Creation and Science

The Kingfisher Effect

When Japan’s Sanyo Shinkansen “bullet train” was first put in service, residents along the train line complained about the noise level. About half the line was made up of tunnel sections, and the train would produce a tunnel boom on exiting due to the sudden change in air resistance.

The engineers pondered the problem until one of them remembered having read about a bird with a unique design feature, the kingfisher. To catch its prey, the kingfisher dives from the air, which has low resistance, into high-resistance water—and it only creates the smallest splash upon entry. The engineer surmised that this was due to the shape of the kingfisher’s beak being perfectly suited to deal with such changes in resistance.

Are Science and Faith Compatible?

“It is increasingly clear to modern science that the universe was exquisitely fine-tuned to enable human life. We are somehow critically involved in [God’s] purpose.

Our job is to sense that purpose as best we can, love one another, and help Him get that job done.”

—Richard Smalley (1943–2005), awarded the 1996 Nobel Prize in Chemistry for the discovery of fullerenes, the third elemental form of carbon. Smalley is considered the Father of Nanotechnology.

Something from Nothing

While visiting my dad for his 85th birthday, we watched some of our old family movies. It was funny to see my brother as a one-year-old, crawling around, playing with the puppies, and eating from the dog’s food dish. To think that this cute little baby would grow up to be a distinguished college professor and international lecturer! It got me thinking about how God makes special people out of nobodies. We come into this world naked and helpless, and God transforms us into the unique people we each are through our experiences and choices.

It’s been said that God delights in making something out of nothing, and I believe it. In fact, I believe that God made everything out of nothing.

The Spark of Life

“Abiogenesis” is a term that was apparently coined by Thomas Huxley in the 1860s. Commonly referred to as “Darwin’s bulldog” for his aggressive promotion of Darwin’s theory of evolution, Huxley attempted to patch the most obvious and fundamental hole in the theory by stating that life arose from non-life—that it was the result of the process of abiogenesis—in the long-distant past of the earth’s primeval existence by some natural reaction that was possible then but impossible now.

It’s What You Choose to Believe

Question: How did the universe and all that is in it come into existence? Did some inexplicable event set off the process or was it the work of an intelligent designer?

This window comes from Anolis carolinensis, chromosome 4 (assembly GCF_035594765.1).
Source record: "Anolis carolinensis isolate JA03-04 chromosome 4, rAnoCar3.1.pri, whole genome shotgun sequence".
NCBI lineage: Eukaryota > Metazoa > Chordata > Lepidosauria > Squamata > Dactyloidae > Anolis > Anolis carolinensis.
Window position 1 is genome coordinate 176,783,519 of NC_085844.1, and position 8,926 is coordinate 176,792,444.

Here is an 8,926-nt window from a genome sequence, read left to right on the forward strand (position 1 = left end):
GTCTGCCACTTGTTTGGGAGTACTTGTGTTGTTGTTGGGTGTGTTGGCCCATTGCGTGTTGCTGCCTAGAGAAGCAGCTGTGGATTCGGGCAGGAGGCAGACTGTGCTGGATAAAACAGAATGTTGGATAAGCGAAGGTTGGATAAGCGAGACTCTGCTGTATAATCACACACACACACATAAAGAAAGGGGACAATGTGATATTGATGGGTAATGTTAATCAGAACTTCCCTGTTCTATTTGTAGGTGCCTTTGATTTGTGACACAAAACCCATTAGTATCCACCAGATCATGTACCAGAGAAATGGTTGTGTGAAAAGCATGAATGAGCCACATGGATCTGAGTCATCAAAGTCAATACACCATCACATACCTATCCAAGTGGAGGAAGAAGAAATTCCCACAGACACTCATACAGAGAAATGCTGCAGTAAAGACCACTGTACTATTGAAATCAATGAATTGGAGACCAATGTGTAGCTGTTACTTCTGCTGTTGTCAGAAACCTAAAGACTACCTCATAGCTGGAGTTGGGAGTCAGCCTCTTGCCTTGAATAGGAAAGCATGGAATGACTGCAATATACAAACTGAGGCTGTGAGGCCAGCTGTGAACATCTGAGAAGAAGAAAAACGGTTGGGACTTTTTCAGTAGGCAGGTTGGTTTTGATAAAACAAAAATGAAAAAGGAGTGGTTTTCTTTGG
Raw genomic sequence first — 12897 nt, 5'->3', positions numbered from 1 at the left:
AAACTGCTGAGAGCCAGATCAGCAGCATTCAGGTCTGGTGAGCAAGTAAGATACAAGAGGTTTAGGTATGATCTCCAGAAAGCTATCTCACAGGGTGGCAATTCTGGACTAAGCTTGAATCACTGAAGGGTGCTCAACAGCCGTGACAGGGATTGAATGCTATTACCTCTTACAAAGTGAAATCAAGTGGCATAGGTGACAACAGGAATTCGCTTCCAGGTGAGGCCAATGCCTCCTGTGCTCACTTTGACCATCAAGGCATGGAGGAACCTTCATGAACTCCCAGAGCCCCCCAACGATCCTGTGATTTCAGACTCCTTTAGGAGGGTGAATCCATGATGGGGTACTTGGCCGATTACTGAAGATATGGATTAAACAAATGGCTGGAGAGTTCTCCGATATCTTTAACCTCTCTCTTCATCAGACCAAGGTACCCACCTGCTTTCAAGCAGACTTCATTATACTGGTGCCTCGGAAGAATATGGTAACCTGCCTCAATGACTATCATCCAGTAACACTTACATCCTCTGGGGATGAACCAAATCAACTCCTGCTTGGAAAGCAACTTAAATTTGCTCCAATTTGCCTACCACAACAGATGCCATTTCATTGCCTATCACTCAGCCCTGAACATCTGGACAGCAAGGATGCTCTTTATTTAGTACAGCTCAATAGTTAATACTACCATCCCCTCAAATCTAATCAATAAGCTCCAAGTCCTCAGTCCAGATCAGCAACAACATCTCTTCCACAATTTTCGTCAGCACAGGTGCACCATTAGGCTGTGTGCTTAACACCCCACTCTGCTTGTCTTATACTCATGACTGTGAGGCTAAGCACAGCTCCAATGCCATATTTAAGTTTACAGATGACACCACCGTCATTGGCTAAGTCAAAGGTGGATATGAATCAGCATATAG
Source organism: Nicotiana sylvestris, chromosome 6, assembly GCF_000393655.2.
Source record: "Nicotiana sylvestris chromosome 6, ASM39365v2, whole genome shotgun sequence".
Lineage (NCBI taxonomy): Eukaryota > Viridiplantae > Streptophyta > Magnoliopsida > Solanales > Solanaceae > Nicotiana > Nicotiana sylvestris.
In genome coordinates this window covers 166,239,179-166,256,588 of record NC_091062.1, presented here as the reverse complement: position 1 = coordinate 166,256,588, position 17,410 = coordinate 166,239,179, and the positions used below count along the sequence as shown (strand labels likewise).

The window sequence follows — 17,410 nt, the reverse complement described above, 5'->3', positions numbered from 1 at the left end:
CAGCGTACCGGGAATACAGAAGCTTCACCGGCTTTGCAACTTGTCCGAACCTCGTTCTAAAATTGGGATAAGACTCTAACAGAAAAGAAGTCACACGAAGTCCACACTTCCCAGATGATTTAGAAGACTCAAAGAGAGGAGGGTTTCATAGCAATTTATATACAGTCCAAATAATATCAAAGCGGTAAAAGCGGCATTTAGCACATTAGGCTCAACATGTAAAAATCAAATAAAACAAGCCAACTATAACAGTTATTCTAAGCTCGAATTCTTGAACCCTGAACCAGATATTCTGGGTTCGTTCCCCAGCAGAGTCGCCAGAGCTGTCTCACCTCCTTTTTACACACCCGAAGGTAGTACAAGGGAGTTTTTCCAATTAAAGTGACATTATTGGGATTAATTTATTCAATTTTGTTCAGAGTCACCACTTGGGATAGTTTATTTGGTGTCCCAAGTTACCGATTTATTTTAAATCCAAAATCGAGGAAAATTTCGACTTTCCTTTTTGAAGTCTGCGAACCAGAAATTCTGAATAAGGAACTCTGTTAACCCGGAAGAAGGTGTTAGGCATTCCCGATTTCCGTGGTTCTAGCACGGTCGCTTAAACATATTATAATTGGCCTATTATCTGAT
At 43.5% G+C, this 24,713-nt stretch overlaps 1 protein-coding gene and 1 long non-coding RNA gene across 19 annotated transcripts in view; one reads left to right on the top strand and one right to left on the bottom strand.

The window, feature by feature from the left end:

The two sides of the debate

True science is based on what is known as the “scientific method,” by which knowledge is advanced by formulating a question, collecting data about it through observation and experiment, and testing a hypothetical answer. Only after such experimentation has proven a scientific theory to be true by producing observable and repeatable results does the theory move into the realm of scientific fact.

Darwin’s Missing Links

If life had evolved into its wondrous profusion of creatures little by little, then one would expect to find fossils of transitional creatures which were a bit like what went before them and a bit like what came after. But no one has yet found any evidence of such transitional creatures. This oddity has been attributed to gaps in the fossil record which gradualists expected to fill when rock strata of the proper age had been found. In the last decade, however, geologists have found rock layers of all divisions … and no transitional forms were contained in them.1
—Paleontologist Niles Eldredge

The Great Masters

It had been some years since my husband and I had spent a winter in England, and it was turning out to be a very cold, windy, and damp one. We were in the habit of walking daily for exercise, but the prospect of walking in bone-chilling weather for weeks on end was not a pleasant one. Then one day, while strolling in the city, we came upon a way to escape the cold—a visit to the National Gallery in Trafalgar Square. The more than 2,300 paintings that line the long corridors comprise the largest collection of western European art in the world and are open to the public.

Something from Nothing

While visiting my dad for his 85th birthday, we watched some of our old family movies. It was funny to see my brother as a one-year-old, crawling around, playing with the puppies, and eating from the dog’s food dish. To think that this cute little baby would grow up to be a distinguished college professor and international lecturer! It got me thinking about how God makes special people out of nobodies. We come into this world naked and helpless, and God transforms us into the unique people we each are through our experiences and choices.

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